At Zelenci, water from the underground stream Nadiža (originating in the Planica valley) re-emerges through the porous bottom of a two-m deep lake, whose waters are noted for their deep, brilliant green. The spring and its surrounding area are named after this colour, zelen meaning "green" in Slovene and "Zelenci" being its possessive plural.)
The Upper Sava Valley is the result of action by the Planica glacier, creeping from beneath Jalovec, Ponc and Mojstrovka. The area contains many lake sediments, suggesting that Zelenci is a remnant of a once much larger Lake Koren, created by the retreat of the glacier, which carried along much debris. In retreat, the bulk of it was deposited at what is now Podkoren, damming the Sava with the Koren Pass, which hemmed in glacial melt and formed an extensive lake. The Sava then tunneled through this natural dam, lowering the water level of lake Koren until only Zelenci and its surrounding wetlands were left.
Zelenci is considered the beginning of the longer of the two sources of the Sava, the longest Slovene river at 219 km. The spring is actually the re-emergence of an underground creek called Nadiža, whose first source is near the mountain hut at Tamar, but which spends most of its course underground after disappearing at the Ledine gravel basin near Rateče.
The porous chalk of the Zelenci lakebed permits a constant upwelling of groundwater in the form of tiny jets, a phenomenon unique in Slovenia. The lake formed by the springs has a constant year-round temperature of 5–6 °C. From the lake, the water flows into a stream, which empties eastward into the "Blata" ("Muds"), a 200 m wide and one km long shallow marshland. The actual riverbed of the Sava Dolinka is does not begin until after this, at Podkoren beside the slopes of Mount Vitranc.
Zelenci was declared a nature reserve in 1992, both for its geological interest and as home to numerous endangered animal and plant species. The area of the nature reserve is 47 ha. The maintained paths feature informational signage, as well as viewing bridges and an observation tower.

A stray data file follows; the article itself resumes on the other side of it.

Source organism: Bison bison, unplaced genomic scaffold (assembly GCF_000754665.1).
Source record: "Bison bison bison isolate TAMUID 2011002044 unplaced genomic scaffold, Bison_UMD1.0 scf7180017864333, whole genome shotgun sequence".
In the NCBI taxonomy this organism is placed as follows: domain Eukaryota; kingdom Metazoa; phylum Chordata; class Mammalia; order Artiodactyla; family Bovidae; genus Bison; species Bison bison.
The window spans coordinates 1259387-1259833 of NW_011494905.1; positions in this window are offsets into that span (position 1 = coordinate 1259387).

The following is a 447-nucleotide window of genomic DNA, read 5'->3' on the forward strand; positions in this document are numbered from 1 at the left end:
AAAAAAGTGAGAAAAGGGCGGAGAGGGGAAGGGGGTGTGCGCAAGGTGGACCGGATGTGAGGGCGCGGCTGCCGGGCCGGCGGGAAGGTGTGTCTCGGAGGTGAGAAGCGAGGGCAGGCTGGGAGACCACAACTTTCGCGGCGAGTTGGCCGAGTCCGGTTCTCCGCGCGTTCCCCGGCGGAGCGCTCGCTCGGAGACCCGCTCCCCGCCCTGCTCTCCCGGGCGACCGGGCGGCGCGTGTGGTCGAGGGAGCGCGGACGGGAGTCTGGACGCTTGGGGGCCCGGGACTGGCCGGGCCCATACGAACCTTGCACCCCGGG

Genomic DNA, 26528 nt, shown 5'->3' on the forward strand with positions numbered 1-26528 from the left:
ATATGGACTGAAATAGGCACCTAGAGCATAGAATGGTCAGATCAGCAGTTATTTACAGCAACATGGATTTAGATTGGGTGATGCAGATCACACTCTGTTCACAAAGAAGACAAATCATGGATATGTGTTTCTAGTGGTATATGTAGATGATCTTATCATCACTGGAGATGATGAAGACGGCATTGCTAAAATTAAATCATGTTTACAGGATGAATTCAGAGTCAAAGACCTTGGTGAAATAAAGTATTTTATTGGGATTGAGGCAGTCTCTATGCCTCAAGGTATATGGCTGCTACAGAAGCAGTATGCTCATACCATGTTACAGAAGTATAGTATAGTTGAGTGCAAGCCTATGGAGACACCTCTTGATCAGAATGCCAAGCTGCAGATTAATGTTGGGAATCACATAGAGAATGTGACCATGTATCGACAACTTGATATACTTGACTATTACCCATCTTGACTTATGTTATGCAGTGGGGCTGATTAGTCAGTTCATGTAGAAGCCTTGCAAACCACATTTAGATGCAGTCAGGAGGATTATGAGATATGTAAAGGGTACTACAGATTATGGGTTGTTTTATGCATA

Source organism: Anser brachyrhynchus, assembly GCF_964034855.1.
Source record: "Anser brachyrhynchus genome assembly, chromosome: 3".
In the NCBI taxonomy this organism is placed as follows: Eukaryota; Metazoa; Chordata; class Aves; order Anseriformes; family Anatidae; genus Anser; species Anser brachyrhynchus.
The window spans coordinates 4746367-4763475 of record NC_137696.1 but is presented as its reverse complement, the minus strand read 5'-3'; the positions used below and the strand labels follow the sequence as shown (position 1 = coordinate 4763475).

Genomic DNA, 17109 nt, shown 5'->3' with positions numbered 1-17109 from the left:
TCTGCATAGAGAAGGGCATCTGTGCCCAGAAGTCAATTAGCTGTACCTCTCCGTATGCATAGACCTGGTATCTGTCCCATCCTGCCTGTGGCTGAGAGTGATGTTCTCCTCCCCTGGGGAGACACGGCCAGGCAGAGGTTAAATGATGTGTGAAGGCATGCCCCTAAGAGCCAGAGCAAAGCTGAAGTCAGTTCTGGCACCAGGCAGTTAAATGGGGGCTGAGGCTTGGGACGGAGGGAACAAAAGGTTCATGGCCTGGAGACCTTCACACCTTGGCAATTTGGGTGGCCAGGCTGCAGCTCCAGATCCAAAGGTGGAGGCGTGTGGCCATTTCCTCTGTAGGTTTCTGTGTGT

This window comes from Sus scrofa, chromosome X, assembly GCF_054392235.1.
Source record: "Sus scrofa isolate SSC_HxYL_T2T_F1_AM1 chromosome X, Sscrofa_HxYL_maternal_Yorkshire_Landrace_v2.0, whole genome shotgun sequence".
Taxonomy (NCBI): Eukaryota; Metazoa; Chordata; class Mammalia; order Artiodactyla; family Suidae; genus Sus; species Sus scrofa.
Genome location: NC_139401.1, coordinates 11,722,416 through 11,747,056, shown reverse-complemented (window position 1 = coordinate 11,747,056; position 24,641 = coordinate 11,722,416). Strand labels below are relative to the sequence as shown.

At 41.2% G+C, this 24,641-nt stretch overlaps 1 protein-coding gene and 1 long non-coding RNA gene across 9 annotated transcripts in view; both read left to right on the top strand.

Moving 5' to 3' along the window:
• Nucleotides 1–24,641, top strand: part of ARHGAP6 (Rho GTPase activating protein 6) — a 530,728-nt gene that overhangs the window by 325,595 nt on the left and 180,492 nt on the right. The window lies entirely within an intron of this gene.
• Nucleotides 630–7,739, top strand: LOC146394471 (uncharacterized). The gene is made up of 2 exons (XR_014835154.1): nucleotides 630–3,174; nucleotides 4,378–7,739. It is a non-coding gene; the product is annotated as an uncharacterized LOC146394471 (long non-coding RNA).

The unspoiled natural beauty of the multiple springs and emerald-green lake had also drawn the attention of the painter Ladislau Benesch.
Sir Humphry Davy, the famous Cornish naturalist and a visitor to the area in the 19th century, wrote of it:
"I felt the greatest affection for the Sava valley, with its falls and lakes. I know of no greater beauty in Europe."
- Marsh Lousewort (Pedicularis palustris) (Slovene: močvirski ušivec) ),
- Buckbean (Menyanthes trifoliata) (Slovene: navadni mrzličnik)
- Common cottongrass (Eriophorum angustifolium) (Slovene: ozkolistni munec)
- Marsh arrowgrass (Triglochin palustris) (Slovene: močvirska triroglja)
- Water crowfoot (Batrachium sp) (Slovene: vodna zlatica)
Besides trout, which inhabit the lakes and feed on mayfly (Ephemeroptera) and stonefly (Plecoptera) larvae, the area boasts several endangered species on the Red List of Endangered Animal Species of Slovenia:
- Common rosefinch (Carpodacus erythrinus) (Slovene: škrlatec)
- Whiskered bat (Myotis mystacinus) (Slovene: brkati netopir)
- Viviparous lizard (Lacerta vivipara) (Slovene: živorodna kuščarica)
- European adder (Vipera berus) (Slovene: navadni gad)
- Sand lizard (Lacerta agilis) (Slovene: martinček)
- Decree on Declaration of Zelenci as Nature Reserve, Official List Nos. 53/92, 17/94, Official List of Upper Carniola, No. 32/96 (Odlok o razglasitvi Zelencev za naravni rezervat, Uradni list št. 53/92, 17/94, Uradni vestnik Gorenjske, št. 32/96)
- Sinfo (Jan 2006) ISSN 1854 0805 http://www.ukom.gov.si/eng/slovenia/publications/sinfo/2006-januar.pdf